The identification of Settlement Processes Required in a European Balancing Market
Pursuant to the ENTSO-E propositions included in the draft Balancing Code the following settlement processes will be required in a European Balancing Market:
1. TSO to Balance Service Providers (BSP): pricing method for balancing energy products:
- Settlement of the local activated balancing energy,
- Settlement of the contracted reserves;
2. Settlement between TSOs (Common Merit Order/balancing function):
- Settlement of intended exchange of Load-Frequency Control Area imbalance due to activation on Common Merit Order List,
- Settlement of intentionally exchanged energy due to imbalance netting,
- Settlement of the unintentional deviations;
3. TSO to BRP.
Imbalance settlement represents a core element of balancing markets. Depending on the state of the system, an imbalance charge is imposed per imbalance settlement period on the BRPs that are not in balance. It typically aims at recovering the costs of balancing the system and may include incentives for the market to reduce imbalances – e.g. with references to the wholesale market design – while transferring the financial risk of Imbalances to BRPs.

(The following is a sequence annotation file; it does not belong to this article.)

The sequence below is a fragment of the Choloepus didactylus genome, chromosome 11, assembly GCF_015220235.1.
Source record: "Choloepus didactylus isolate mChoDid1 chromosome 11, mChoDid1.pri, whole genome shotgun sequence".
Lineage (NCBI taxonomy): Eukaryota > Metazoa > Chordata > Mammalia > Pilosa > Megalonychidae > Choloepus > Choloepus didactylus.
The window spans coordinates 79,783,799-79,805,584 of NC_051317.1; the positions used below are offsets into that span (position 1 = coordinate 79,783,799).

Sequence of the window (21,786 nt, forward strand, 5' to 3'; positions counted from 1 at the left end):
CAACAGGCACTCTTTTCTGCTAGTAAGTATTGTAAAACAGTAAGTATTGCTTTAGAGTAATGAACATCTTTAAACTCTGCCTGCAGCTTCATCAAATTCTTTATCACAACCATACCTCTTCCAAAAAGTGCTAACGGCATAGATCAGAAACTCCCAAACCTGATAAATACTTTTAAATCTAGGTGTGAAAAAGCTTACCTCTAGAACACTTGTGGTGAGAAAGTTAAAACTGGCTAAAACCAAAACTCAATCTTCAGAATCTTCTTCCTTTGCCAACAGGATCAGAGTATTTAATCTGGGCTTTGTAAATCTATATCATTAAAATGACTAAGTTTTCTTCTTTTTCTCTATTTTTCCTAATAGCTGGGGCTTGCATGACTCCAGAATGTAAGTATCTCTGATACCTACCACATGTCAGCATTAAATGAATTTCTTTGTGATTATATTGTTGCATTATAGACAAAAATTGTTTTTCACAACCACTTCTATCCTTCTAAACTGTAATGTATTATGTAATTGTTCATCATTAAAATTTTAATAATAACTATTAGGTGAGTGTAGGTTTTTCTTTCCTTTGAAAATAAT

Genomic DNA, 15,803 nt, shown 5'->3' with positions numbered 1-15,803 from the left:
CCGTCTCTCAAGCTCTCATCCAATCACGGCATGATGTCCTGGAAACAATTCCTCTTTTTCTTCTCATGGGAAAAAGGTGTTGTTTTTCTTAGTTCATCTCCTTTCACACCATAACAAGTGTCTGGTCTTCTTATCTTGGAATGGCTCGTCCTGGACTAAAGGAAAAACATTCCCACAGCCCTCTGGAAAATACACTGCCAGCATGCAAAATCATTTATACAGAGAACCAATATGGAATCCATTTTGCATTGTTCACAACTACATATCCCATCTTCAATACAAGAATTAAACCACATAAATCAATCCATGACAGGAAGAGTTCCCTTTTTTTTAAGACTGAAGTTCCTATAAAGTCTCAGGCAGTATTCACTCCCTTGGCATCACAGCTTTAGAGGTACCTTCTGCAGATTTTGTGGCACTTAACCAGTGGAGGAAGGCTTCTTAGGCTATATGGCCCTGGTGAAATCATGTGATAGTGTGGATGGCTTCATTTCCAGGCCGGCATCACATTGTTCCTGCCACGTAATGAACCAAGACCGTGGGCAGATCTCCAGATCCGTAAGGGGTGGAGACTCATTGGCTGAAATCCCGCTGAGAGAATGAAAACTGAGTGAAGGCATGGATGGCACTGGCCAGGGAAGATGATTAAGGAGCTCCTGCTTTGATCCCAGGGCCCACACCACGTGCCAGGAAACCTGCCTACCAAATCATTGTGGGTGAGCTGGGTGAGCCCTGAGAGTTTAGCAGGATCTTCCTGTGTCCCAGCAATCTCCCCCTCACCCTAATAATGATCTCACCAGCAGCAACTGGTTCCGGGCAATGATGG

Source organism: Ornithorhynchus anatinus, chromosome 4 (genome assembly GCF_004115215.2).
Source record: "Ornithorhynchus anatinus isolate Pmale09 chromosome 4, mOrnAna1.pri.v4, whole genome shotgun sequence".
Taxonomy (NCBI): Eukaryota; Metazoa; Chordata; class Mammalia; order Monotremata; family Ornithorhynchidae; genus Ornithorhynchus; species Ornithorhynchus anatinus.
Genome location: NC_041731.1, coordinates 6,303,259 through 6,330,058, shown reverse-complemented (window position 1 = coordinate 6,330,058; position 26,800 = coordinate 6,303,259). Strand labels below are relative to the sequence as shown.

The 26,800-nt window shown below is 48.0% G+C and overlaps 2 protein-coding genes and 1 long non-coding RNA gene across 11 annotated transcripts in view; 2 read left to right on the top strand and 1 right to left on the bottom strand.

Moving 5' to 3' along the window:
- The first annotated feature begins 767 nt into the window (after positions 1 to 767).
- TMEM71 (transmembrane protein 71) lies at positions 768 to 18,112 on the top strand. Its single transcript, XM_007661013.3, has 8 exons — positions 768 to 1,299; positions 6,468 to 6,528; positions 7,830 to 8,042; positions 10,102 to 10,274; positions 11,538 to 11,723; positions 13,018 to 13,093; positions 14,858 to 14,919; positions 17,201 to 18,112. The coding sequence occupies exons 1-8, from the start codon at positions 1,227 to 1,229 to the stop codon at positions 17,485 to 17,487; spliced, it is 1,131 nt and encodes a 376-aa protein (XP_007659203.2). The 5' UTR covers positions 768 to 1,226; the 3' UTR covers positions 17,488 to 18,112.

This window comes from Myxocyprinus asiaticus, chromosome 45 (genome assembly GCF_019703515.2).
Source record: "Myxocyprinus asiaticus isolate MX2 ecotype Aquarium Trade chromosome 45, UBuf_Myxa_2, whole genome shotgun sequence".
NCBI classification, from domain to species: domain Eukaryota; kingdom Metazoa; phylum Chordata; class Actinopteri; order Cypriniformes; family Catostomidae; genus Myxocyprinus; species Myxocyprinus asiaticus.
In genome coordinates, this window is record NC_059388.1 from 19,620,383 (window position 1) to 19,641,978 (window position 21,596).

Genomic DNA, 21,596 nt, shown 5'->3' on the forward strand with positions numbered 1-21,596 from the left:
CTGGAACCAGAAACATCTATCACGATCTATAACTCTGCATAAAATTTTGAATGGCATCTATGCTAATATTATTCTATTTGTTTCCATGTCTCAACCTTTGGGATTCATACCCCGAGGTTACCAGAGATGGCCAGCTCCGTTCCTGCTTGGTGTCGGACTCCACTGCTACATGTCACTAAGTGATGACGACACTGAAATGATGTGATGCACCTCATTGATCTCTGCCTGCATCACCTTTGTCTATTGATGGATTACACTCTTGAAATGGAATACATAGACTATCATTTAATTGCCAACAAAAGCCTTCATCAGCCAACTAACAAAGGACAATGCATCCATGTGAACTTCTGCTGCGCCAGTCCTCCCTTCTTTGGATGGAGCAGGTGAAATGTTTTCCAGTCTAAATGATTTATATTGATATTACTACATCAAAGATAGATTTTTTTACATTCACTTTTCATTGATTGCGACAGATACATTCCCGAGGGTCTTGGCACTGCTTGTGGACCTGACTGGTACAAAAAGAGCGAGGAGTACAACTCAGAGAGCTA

It should be noted that all energy settlements involve:
- energy volumes (kWh, MWh)
- per specific time units (this would be the period of time used for calculating the volume of balancing energy to be settled. For example, in case of TSO-BSP energy settlements and in the case of imbalance settlement, this period of time is the imbalance settlement period)
- in a specific direction (positive for [relative] injections, negative for [relative] withdrawals) due to a specific process subject to settlement described in this NC (e.g. imbalance netting, FRR process...),
- against a specific price, (local currency per MWh, e.g. €/MWh),
- to be settled between a TSO and a specific counterpart. (Central Counterparty, BRP, BSP, another TSO).
The rules on imbalance calculation are set out in Article 49 of the draft Code. This Article describes how the imbalance for each Balance Responsible Party (BRP) is calculated from three volumes (notified position, allocated value, adjusted volume).
The sum of the trades of a BRP (buy and sell) to others should match the net energy infeed/withdrawal over the connections for which the BRP carries responsibility. In order to assess this, the following volumes are therefore defined:
- A notified position (scheduled position) reflecting the final net volume of commercial transactions on all timescales on organised markets or between BRP's.